Living the high life

Now we were staying at around 12,000ft, it was pretty cold. The heating was on and it was raining. We got our woolly jumpers out and made a hot chocolate. By the time we had finished drinking that we decided that we’d stay another night. After the rather stressful events of the day before, we needed a day to relax. The friendly owners had invited us up to the house last night, but we had politely declined. Today was not only a better day to be sociable, but to actually see the area. We dug out our boots, and set off for a hike.

We were camped right next to Laguna Comagueta, a few minutes walk away. Continuing on past this, it’s possible to pick up an overgrown farm track and walk down towards the village through the fields. The landscape here feels very English. Livestock grazed green fields and those without cows or sheep were sown with rows of potatoes.

The weather was also pretty English, it was an overcast day with the constant threat of drizzle. After being in the heat for so long though, it was nice to be able to walk around and go on a hike without being incredibly hot. We reached the village and turned left up the dirt track towards another laguna.
Apparently at one point this had once been a campsite too, but now it was fenced off and private property. We walked further up, with some rather nice views down the valley behind us, despite it being a little grey.
We reached the gate, and follow the well established path that ignored the sign and walked around the edge. A little further on the road levels and opens out to an abandoned building at the edge of a beautiful little lake. It was a lovely tranquil spot, with a definite Scottish highland vibe, and we sat watching the waterfall in the distance and day dreamed of maybe owning something like this one day.

Back at the campsite our hosts dropped by the check on us again and invite us up the hill once more. We said we’d join them soon, after we’d had a bit of a break from the mornings walk. The walk to the waterfall behind the farmhouse also looked quite picturesque and we decided to head up there that afternoon.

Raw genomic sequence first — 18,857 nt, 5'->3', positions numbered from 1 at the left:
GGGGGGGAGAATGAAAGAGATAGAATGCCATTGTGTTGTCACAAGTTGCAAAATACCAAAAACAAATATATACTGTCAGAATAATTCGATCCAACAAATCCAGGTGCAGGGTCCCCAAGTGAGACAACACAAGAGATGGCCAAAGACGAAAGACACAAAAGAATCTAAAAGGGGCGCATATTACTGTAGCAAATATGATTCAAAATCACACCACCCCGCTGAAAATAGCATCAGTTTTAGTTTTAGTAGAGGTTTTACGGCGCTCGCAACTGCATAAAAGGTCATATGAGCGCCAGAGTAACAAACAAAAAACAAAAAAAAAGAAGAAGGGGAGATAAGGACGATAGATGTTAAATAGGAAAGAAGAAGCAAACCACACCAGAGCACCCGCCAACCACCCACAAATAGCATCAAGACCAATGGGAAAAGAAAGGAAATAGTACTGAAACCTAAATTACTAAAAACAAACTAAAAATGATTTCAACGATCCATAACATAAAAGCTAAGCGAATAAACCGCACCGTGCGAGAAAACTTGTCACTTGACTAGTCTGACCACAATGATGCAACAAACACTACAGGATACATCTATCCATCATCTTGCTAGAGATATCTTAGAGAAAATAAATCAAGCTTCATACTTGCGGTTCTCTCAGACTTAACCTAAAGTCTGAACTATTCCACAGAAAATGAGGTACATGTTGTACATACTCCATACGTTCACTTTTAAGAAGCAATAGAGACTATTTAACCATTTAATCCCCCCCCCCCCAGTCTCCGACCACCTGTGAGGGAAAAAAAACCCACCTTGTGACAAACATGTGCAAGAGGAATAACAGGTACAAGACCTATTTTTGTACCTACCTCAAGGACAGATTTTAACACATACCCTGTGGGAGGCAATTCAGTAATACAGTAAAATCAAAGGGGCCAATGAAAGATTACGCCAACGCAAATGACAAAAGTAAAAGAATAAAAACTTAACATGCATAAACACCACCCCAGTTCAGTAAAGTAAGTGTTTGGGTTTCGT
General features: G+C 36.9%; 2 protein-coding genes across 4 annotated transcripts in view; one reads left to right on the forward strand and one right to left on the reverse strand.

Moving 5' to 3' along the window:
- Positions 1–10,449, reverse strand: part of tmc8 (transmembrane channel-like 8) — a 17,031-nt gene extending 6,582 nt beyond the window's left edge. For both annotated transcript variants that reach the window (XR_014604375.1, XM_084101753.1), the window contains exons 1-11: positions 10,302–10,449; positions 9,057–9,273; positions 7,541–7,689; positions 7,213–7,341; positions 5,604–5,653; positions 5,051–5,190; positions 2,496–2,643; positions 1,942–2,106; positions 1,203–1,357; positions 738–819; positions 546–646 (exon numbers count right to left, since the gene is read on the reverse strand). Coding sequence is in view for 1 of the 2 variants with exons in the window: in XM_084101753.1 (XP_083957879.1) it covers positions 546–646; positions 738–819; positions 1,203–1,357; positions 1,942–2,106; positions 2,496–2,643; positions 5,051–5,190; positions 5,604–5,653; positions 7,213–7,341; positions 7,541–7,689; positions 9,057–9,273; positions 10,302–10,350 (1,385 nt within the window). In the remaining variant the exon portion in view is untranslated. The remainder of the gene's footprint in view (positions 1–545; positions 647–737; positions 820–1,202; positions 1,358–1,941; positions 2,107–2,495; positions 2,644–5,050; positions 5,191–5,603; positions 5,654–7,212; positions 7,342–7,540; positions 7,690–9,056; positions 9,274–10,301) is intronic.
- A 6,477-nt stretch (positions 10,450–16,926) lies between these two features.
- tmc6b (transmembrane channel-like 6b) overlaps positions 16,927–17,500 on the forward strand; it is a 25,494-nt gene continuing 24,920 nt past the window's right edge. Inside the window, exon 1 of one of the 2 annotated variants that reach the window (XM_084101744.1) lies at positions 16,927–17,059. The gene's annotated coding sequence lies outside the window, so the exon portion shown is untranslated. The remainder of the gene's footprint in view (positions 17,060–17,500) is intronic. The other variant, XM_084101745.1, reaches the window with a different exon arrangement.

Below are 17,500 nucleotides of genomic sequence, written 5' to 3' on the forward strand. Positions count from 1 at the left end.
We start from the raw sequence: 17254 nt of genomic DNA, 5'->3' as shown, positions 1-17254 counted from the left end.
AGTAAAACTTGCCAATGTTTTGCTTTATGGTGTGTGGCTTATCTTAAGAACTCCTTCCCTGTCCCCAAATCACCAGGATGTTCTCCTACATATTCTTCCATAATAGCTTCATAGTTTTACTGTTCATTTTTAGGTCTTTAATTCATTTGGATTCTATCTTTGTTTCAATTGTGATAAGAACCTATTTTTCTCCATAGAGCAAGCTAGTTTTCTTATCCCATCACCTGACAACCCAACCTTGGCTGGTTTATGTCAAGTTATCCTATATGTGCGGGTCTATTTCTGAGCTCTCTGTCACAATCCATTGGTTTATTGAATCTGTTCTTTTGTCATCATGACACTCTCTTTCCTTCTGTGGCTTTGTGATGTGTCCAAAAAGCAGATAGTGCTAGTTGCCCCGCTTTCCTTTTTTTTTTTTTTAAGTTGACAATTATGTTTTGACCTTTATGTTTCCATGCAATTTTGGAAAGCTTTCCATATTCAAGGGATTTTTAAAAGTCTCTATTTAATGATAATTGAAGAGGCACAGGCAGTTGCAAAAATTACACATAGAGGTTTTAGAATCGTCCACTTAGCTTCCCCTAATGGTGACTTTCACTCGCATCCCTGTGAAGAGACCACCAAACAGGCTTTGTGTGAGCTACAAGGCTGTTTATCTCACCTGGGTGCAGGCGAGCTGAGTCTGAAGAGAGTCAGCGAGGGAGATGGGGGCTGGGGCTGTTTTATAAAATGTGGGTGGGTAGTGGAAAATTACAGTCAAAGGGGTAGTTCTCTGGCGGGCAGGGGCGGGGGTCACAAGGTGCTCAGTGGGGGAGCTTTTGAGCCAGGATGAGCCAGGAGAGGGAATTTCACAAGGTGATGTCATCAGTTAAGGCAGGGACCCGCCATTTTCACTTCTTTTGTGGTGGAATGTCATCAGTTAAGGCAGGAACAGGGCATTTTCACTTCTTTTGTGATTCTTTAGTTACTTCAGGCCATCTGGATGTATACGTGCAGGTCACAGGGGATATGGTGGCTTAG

The sun threatened to break through the clouds as we walked up the little track to the farm and picked up the footpath behind to the waterfall. We puffed our way up the hill behind, aware of the altitude. From here is a fantastic view out of the valley, as you stand behind this rather off-putting sculpture.

Now with the climb up done, we followed a level footpath that wound along the side of the valley to the waterfall.

As ever, with huge cascades, once you stood next to it and saw the top, it was easy to forget that this was just a section and that many, many metres of waterfall continued on above. It would have certainly made for a refreshing dip if the weather had been warmer.

As we ended up back at the farmhouse, it was time to try Agua Panela, the local drink. Panela is unrefined whole can sugar; made from boiling down the juice from sugarcanes. It is sold everywhere in blocks and is then dissolved in boiling water to make effectively sugar tea. Have that with a bit of lime, and it’s pretty much like the honey and lemon we might make ourselves to help a sore throat. It’s quite nice, but as you can imagine incredibly sweet. We were served a big mug alongside some local bread. Our host was keen for us to have the taste of traditional Colombia. She even gave us some diesel for our heater, which was running a bit low, they were lovely hospitable people.